Interview with web analytics job seeker Jaimie Scott
I got such good feedback after interviewing my friend June Dershewitz back in February I’ve decided to keep talking to some of the bright people I know who are actively looking for work in the web analytics industry. Recently I had the chance to interview my friend Jaimie Scott, formerly of Intel and one of the original Web Analytics Wednesday participants here in Portland, Oregon.
Jaimie has always struck me as someone who has really figured out the whole “work/life balance” thing that so many of us talk about but so few of us seem to pull off. Since Jaimie doesn’t have kids, I find myself often living vicariously through Jaimie as he describes hikes and trips he takes around the state and in the Northwest. That’s not to say that he’s not into web analytics … he definitely is.
My interview with Jaimie is as follows:
Eric T. Peterson: Jaimie, thanks for joining me this evening. First question: Tell me a little bit about your experience with web analytics systems?
Jaimie Scott: I’ve been doing analytics for two years, mostly on the Omniture platform.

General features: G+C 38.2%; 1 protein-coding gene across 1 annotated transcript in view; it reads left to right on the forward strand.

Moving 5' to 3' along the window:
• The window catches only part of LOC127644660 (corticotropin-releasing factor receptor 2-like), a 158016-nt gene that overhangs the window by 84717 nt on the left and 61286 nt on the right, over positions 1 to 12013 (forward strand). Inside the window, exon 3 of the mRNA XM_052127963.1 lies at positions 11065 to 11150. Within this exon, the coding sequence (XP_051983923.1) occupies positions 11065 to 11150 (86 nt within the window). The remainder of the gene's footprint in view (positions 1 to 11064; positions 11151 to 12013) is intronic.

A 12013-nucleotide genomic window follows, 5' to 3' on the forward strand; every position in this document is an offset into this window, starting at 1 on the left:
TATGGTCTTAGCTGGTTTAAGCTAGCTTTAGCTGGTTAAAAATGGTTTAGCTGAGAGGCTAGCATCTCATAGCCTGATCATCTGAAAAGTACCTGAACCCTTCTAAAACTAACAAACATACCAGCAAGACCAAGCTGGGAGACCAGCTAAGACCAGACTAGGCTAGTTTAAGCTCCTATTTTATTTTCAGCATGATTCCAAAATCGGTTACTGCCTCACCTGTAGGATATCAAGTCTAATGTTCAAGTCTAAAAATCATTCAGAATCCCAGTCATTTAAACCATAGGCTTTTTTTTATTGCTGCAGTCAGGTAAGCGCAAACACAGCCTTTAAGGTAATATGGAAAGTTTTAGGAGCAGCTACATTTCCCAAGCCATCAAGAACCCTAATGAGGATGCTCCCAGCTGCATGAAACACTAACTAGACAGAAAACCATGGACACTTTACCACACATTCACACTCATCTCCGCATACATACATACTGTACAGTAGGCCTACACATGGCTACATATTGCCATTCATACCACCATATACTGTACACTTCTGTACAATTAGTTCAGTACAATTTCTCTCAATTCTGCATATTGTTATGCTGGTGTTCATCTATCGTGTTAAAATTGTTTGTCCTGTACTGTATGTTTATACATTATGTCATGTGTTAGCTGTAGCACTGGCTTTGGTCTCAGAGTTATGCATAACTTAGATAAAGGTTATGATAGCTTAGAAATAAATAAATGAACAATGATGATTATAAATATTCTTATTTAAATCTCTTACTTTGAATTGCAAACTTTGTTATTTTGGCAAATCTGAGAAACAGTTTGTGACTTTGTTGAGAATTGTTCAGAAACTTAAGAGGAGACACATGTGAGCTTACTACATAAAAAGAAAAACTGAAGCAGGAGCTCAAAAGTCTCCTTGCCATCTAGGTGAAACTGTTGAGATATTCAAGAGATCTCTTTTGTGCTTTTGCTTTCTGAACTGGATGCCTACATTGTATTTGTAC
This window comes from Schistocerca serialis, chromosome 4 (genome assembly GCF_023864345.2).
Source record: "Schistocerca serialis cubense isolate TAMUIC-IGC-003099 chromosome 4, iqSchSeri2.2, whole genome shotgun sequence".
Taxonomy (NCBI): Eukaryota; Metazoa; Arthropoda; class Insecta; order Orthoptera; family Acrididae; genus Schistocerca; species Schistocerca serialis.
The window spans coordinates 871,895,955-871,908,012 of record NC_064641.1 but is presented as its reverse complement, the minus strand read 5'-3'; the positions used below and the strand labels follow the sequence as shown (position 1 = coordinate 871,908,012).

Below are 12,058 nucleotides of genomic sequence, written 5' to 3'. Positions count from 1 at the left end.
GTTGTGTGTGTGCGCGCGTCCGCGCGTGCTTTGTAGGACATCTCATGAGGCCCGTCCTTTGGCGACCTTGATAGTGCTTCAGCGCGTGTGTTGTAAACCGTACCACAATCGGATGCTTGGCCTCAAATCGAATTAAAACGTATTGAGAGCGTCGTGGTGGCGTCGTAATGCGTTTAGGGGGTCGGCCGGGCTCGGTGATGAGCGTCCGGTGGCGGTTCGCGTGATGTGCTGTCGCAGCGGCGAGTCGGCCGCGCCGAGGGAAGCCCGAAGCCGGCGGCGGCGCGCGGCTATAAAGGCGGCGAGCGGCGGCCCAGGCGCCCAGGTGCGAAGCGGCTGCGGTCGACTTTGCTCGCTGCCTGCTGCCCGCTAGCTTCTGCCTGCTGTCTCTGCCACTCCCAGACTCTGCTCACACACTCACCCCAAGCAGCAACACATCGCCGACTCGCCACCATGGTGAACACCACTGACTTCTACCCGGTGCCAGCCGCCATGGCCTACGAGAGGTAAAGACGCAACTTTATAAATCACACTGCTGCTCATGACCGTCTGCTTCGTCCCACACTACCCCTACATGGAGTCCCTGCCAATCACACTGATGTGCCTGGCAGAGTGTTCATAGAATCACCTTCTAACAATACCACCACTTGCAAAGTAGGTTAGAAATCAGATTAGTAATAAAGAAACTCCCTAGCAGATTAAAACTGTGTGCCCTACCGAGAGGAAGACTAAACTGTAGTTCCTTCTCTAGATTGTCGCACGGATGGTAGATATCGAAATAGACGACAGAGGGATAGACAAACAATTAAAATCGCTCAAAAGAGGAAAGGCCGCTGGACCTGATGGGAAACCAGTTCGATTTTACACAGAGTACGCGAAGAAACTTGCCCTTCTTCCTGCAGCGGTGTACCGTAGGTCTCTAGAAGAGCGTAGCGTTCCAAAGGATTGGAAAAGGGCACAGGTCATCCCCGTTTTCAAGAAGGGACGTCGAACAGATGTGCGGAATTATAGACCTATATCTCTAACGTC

Much of that experience has centered around establishing KPIs and fixing the implementations to collect the right data.
The emphasis has been primarily on optimizing the site design and marketing efforts for each company.
Eric T. Peterson: Very cool.
Do you mind saying where you worked? Since you’re here in Portland, I know your employer is pretty well known locally …
Jaimie Scott: No, I don’t mind. I worked at Intel for 12 years, doing web analytics for the last 18 months, and then at Powell’s Books after that.
Eric T. Peterson: At Intel, how did you get introduced to web analytics?
Jaimie Scott: Well, that’s long story, but I’ll try to keep it brief.
In my 12 years there I made five career changes, which is pretty common at Intel.
Each time I changed careers I figured out a little more about the types of things I enjoyed doing.
All of the positions I held had a few things in common including data analysis, translating between technical and non-technical folks, and communication.
When my next to the last position went away, I came across the analytics position and it sounded intriguing to me.
So I applied and got the job and that was how I got my start in web analytics.
Eric T. Peterson: I’ve found, in my research, that the ability to translate technical findings for non-technical people is critical. Can you describe briefly one instance where you were really successful doing that? You don’t have to be too specific …